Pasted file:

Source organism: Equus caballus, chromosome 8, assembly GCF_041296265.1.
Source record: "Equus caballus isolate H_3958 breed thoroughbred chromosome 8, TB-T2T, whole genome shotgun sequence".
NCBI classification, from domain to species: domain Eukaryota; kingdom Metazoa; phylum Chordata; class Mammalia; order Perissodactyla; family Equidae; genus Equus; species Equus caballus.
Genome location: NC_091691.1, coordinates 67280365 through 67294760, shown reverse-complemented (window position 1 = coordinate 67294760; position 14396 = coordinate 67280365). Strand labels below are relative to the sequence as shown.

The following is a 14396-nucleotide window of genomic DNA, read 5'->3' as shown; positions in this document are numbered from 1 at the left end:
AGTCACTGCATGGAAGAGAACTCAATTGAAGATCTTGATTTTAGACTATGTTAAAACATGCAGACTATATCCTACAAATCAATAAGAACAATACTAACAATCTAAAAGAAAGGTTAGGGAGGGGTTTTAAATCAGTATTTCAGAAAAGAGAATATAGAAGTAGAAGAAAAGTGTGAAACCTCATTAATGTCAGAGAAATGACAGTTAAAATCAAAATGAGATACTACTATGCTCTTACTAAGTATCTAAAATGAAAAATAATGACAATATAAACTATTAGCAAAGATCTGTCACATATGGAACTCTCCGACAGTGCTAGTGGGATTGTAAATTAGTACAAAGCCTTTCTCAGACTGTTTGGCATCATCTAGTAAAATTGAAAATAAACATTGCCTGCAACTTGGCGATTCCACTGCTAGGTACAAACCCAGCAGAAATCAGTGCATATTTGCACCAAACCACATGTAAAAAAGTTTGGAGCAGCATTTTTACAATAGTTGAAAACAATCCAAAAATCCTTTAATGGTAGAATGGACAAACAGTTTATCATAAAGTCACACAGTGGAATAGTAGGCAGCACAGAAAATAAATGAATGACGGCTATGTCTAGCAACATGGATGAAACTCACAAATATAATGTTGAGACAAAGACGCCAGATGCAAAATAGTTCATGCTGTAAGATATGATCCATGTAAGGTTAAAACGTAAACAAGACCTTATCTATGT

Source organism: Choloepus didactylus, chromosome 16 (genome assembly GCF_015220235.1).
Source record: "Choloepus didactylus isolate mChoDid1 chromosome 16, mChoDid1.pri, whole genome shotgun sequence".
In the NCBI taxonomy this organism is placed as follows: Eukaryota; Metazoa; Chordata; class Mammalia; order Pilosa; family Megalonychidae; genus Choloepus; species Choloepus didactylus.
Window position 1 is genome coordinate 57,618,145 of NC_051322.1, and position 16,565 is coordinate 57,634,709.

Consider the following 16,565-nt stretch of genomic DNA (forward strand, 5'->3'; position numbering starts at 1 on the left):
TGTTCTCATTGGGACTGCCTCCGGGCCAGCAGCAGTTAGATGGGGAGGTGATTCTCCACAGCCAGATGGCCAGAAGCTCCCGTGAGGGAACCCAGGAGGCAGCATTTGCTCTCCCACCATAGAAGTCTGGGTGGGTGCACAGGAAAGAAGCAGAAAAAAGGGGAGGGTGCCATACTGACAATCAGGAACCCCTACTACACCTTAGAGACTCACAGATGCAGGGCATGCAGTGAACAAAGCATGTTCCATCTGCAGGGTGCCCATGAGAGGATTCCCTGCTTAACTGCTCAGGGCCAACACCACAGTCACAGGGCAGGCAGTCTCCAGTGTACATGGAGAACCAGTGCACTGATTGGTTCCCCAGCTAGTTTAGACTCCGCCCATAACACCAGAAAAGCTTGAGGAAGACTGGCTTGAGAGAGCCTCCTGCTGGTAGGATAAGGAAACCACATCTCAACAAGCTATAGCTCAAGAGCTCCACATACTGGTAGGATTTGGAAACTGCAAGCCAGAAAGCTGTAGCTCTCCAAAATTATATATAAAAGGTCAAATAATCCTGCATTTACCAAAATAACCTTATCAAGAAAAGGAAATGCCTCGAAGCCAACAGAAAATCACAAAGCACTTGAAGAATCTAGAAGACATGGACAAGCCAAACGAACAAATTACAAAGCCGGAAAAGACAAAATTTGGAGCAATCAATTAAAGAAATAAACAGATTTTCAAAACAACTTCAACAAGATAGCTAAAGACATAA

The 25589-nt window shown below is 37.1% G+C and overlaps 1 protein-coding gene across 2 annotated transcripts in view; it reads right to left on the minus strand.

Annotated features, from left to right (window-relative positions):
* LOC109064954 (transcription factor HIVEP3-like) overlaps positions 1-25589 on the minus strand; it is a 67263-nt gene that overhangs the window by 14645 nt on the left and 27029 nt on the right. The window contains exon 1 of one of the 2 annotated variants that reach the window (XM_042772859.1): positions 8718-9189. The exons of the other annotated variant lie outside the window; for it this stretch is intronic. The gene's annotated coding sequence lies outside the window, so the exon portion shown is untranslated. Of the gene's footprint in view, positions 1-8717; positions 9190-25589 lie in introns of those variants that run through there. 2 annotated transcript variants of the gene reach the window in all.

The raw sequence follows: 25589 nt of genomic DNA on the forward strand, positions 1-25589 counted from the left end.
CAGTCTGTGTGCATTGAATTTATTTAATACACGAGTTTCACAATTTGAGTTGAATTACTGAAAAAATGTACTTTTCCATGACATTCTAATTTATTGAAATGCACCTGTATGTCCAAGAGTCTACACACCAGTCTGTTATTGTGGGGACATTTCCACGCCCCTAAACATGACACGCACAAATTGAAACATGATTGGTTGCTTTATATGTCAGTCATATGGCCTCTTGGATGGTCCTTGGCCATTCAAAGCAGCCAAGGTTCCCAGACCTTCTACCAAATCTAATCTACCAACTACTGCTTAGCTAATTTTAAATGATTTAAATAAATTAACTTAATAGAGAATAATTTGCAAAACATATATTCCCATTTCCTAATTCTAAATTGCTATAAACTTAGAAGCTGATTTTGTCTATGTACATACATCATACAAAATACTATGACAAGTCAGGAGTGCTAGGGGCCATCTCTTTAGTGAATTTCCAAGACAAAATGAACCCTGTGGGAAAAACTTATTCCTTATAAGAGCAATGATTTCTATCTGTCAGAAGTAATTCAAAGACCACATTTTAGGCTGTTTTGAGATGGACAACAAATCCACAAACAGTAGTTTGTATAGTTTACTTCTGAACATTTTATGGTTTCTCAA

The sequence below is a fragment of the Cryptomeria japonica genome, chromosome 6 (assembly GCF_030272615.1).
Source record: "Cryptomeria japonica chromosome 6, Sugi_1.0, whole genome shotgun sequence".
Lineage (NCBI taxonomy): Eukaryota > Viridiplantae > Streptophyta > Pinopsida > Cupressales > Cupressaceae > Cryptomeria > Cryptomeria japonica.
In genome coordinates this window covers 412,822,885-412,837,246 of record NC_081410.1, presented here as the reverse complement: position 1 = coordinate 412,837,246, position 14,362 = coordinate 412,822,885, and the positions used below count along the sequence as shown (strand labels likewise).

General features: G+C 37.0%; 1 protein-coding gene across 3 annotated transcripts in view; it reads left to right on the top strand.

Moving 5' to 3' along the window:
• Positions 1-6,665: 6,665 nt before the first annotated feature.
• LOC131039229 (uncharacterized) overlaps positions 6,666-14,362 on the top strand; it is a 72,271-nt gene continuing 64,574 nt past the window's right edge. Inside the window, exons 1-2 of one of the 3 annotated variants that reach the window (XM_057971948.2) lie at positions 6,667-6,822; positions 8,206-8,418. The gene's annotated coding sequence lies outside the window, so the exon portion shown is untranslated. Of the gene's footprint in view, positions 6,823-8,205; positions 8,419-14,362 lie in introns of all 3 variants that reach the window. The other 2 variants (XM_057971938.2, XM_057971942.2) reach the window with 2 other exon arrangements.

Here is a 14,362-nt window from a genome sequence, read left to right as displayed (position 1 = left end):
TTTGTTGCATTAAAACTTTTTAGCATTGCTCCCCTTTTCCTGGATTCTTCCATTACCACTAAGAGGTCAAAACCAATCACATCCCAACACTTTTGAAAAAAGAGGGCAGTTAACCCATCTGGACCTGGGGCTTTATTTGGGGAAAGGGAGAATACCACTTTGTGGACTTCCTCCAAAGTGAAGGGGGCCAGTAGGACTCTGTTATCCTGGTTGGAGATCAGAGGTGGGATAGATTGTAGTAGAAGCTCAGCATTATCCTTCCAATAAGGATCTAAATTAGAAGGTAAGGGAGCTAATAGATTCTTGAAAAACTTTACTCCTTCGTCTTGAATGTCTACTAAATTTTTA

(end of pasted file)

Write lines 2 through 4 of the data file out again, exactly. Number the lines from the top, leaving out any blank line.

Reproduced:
Source record: "Equus caballus isolate H_3958 breed thoroughbred chromosome 8, TB-T2T, whole genome shotgun sequence".
NCBI classification, from domain to species: domain Eukaryota; kingdom Metazoa; phylum Chordata; class Mammalia; order Perissodactyla; family Equidae; genus Equus; species Equus caballus.
Genome location: NC_091691.1, coordinates 67280365 through 67294760, shown reverse-complemented (window position 1 = coordinate 67294760; position 14396 = coordinate 67280365). Strand labels below are relative to the sequence as shown.